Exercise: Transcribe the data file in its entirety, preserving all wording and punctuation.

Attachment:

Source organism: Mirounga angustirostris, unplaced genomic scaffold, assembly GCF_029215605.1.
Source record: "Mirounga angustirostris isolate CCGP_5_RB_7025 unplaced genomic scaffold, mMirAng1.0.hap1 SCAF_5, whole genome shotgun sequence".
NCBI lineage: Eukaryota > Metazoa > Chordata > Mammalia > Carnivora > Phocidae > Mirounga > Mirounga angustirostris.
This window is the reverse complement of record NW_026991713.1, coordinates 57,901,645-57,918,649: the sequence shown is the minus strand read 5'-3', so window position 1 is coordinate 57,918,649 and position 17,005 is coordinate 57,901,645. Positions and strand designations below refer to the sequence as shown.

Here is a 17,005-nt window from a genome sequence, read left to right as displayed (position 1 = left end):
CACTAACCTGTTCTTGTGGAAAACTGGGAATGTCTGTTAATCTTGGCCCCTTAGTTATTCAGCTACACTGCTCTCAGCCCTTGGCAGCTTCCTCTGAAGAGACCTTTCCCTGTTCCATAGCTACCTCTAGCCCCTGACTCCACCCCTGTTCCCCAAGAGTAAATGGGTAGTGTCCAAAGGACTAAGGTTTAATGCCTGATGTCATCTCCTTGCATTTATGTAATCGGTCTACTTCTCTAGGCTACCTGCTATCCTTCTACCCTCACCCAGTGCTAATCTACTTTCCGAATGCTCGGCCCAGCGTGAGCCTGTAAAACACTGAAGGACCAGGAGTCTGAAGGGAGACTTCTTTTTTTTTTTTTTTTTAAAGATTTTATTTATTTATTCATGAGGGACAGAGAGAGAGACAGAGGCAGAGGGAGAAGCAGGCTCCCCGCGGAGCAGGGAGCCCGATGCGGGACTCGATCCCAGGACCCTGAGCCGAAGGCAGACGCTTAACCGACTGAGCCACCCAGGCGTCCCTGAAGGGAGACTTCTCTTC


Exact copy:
Source organism: Mirounga angustirostris, unplaced genomic scaffold, assembly GCF_029215605.1.
Source record: "Mirounga angustirostris isolate CCGP_5_RB_7025 unplaced genomic scaffold, mMirAng1.0.hap1 SCAF_5, whole genome shotgun sequence".
NCBI lineage: Eukaryota > Metazoa > Chordata > Mammalia > Carnivora > Phocidae > Mirounga > Mirounga angustirostris.
This window is the reverse complement of record NW_026991713.1, coordinates 57,901,645-57,918,649: the sequence shown is the minus strand read 5'-3', so window position 1 is coordinate 57,918,649 and position 17,005 is coordinate 57,901,645. Positions and strand designations below refer to the sequence as shown.

Here is a 17,005-nt window from a genome sequence, read left to right as displayed (position 1 = left end):
CACTAACCTGTTCTTGTGGAAAACTGGGAATGTCTGTTAATCTTGGCCCCTTAGTTATTCAGCTACACTGCTCTCAGCCCTTGGCAGCTTCCTCTGAAGAGACCTTTCCCTGTTCCATAGCTACCTCTAGCCCCTGACTCCACCCCTGTTCCCCAAGAGTAAATGGGTAGTGTCCAAAGGACTAAGGTTTAATGCCTGATGTCATCTCCTTGCATTTATGTAATCGGTCTACTTCTCTAGGCTACCTGCTATCCTTCTACCCTCACCCAGTGCTAATCTACTTTCCGAATGCTCGGCCCAGCGTGAGCCTGTAAAACACTGAAGGACCAGGAGTCTGAAGGGAGACTTCTTTTTTTTTTTTTTTTTAAAGATTTTATTTATTTATTCATGAGGGACAGAGAGAGAGACAGAGGCAGAGGGAGAAGCAGGCTCCCCGCGGAGCAGGGAGCCCGATGCGGGACTCGATCCCAGGACCCTGAGCCGAAGGCAGACGCTTAACCGACTGAGCCACCCAGGCGTCCCTGAAGGGAGACTTCTCTTC